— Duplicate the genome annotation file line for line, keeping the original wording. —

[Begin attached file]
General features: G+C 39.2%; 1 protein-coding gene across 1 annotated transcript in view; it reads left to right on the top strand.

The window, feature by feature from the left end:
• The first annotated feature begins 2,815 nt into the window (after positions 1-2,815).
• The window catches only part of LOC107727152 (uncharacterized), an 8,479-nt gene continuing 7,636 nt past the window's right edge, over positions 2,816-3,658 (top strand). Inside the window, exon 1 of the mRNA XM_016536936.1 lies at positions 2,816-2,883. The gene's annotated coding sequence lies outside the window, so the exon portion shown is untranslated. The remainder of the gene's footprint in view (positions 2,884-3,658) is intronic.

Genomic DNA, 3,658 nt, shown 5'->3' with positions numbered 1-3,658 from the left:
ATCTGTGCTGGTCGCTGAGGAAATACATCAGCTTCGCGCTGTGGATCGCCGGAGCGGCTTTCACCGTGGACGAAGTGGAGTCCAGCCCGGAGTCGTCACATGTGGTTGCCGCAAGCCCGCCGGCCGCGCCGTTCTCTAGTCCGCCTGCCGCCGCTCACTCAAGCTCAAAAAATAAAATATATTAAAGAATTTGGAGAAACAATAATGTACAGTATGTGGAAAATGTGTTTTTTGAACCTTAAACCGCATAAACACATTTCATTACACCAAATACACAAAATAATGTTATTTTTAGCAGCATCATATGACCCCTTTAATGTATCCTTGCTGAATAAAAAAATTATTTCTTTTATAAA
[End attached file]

General features: G+C 39.2%; 1 protein-coding gene across 1 annotated transcript in view; it reads left to right on the top strand.

The window, feature by feature from the left end:
• The first annotated feature begins 2,815 nt into the window (after positions 1-2,815).
• The window catches only part of LOC107727152 (uncharacterized), an 8,479-nt gene continuing 7,636 nt past the window's right edge, over positions 2,816-3,658 (top strand). Inside the window, exon 1 of the mRNA XM_016536936.1 lies at positions 2,816-2,883. The gene's annotated coding sequence lies outside the window, so the exon portion shown is untranslated. The remainder of the gene's footprint in view (positions 2,884-3,658) is intronic.

Genomic DNA, 3,658 nt, shown 5'->3' with positions numbered 1-3,658 from the left:
ATCTGTGCTGGTCGCTGAGGAAATACATCAGCTTCGCGCTGTGGATCGCCGGAGCGGCTTTCACCGTGGACGAAGTGGAGTCCAGCCCGGAGTCGTCACATGTGGTTGCCGCAAGCCCGCCGGCCGCGCCGTTCTCTAGTCCGCCTGCCGCCGCTCACTCAAGCTCAAAAAATAAAATATATTAAAGAATTTGGAGAAACAATAATGTACAGTATGTGGAAAATGTGTTTTTTGAACCTTAAACCGCATAAACACATTTCATTACACCAAATACACAAAATAATGTTATTTTTAGCAGCATCATATGACCCCTTTAATGTATCCTTGCTGAATAAAAAAATTATTTCTTTTATAAA